By Barb Arland-Fye
One year ago, our Catholic Messenger staff shared our reflections with readers of this column as we attempted to process the impact of an unfolding pandemic on our professional and personal lives. Assistant Editor Anne Marie Amacher suggested a follow-up column to commemorate an anniversary we did not want to think possible a year ago.
Anne Marie starts us off: A year ago, I honestly figured we would be working from our homes for only 2-3 weeks. I was a little off. Since last March, I have graduated from the dining room table to my daughter’s desk in the family room. Much better views in this room and I don’t have to set up and take down my computer each night. My husband got me a second monitor to make it easier to design pages.
He continues to work at the hospital and has had his vaccine. My daughter has gone off to college (5 minutes away, but living on campus). My son is back to school in person, full-time. All four of us have avoided COVID-19 (knock on wood).
My cats enjoy Tuesdays the most because I get to go to the office that day. Leo the cat has been doing a “Star Date” log (Star Trek reference there) on my Facebook account for most days since last spring. He’s counting down the days until I am out of here 5 days a week. I think doing this together keeps us both sane. Although there are several benefits to working at home, I miss adult interaction the most. The cats will have to do until our staff is back full-time in the office.
Tony Forlini (Webmaster): I both love and hate working at home even a year later. I’m just “choo-chooing” along the Messenger rail line, smoothing out the kinks. Just like all the others, I miss not being able to go to events, including funerals, and seeing others. I have more quiet time to do work and I have increased my time as a substitute for adoration of the Blessed Sacrament.
Phil Hart (Advertising Representative): To say that the last year has been disruptive to what I do is probably an understatement. I’m the outside guy at the Messenger. I call on businesses and organizations to advertise in the paper. Many businesses either closed or have had no interest in talking with me the last 12 months. The good news is that many regular advertisers have continued to support the paper. Most events that occur in the diocese have been postponed, so promoting them will have to wait until this pandemic is over. Overall, it has been challenging both professionally and personally being essentially locked up for the past year. The good news is that things seem to be getting better on the pandemic side and I am officially vaccinated as of last week!
Jill Henderson (Circulation/ Business Office Coordinator): In some ways, the past year has flown by. In other ways, it feels like it has just inched along. While in the midst of my February 2020 in-person performance evaluation, it never entered my mind that my 2021 evaluation would be by Zoom. A year ago, I didn’t realize I’d be watching the upcoming seasons change from my home office.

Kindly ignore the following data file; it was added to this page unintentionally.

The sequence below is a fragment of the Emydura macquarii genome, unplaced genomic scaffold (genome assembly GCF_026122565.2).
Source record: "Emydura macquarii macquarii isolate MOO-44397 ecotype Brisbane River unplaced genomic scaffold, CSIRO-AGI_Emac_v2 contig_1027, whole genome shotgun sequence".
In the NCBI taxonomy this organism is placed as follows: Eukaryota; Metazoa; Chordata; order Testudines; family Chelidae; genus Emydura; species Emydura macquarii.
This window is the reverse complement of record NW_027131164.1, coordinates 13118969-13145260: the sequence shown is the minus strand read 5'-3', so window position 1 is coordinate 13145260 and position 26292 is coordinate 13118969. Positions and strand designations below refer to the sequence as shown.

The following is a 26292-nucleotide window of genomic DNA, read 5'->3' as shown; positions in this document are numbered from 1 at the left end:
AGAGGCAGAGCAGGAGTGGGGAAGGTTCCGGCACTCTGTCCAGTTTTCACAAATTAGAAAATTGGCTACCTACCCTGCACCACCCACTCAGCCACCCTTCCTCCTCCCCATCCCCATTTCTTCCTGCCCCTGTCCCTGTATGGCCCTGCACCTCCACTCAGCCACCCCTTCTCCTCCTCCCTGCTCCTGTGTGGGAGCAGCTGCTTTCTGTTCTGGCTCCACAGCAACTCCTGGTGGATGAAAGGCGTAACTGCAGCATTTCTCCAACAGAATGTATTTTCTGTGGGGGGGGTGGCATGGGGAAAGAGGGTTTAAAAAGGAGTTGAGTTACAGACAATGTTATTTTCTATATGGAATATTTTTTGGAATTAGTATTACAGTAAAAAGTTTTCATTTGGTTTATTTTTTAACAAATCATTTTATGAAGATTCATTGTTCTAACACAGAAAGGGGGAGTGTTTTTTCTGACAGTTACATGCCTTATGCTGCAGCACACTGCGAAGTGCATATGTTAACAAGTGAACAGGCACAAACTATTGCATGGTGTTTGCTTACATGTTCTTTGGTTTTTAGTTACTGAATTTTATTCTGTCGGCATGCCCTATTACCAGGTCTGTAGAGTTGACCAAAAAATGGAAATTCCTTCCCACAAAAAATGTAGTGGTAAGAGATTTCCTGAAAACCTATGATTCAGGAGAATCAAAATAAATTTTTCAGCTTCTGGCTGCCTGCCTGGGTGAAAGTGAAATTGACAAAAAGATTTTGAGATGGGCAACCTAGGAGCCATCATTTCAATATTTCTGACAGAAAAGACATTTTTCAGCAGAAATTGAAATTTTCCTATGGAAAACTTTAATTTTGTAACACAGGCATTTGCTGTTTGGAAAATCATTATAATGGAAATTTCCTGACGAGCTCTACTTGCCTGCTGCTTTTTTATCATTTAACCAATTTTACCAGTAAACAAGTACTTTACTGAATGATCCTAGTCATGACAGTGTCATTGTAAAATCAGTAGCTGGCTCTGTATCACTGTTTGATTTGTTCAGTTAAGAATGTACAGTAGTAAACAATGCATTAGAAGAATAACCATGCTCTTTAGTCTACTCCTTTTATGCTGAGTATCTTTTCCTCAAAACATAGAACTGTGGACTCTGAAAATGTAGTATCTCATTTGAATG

Last summer, concentrating on my work was sometimes hard while I watched my neighbors enjoy their backyard pool during the middle of my workday. The fall brought a backyard full of colorful leaves and the winter several inches of snow that is thankfully gone. Working from home has been a blessing, but I do miss the in-person interaction with my friends and coworkers at the chancery. As I sit at my desk and look out into my backyard, I see the grass beginning to turn green with the trees beginning to bud and it gives me hope for what is to come (which just might be my own backyard pool).
Lindsay Steele (Diocesan Reporter): At first, working from home was an unwelcome change. I missed the firm separation between mom life and work life, especially, but over time, I began to embrace it. The pandemic has given me the opportunity to bond with my 4-year-old son, Bradley, in ways I otherwise wouldn’t have. I love being able to pick him up from school and bracing myself for his running-start bear hugs. I love the snuggles he gives me before I put him down for his nap. I will always be grateful for the opportunity to experience those precious moments with him.
Barb Arland-Fye (Editor): Pope Francis says in his new book “Let Us Dream” that a “stoppage” such as the pandemic “can always be a good time for sifting, for reviewing the past, for remembering with gratitude who we are, what we have been given, and where we have gone astray….At such moments, we need others to walk with us.”
I appreciate walking with my staff, even if it is on Zoom. I have enjoyed bike rides that provide an exhilarating break from work, dinners at home with my husband and wonderful walks with my sons. I feel grateful to participate in the Mass, once again. I am more keenly aware that we are all in this together; we all need one another.
(Contact Editor Barb Arland-Fye at email@example.com)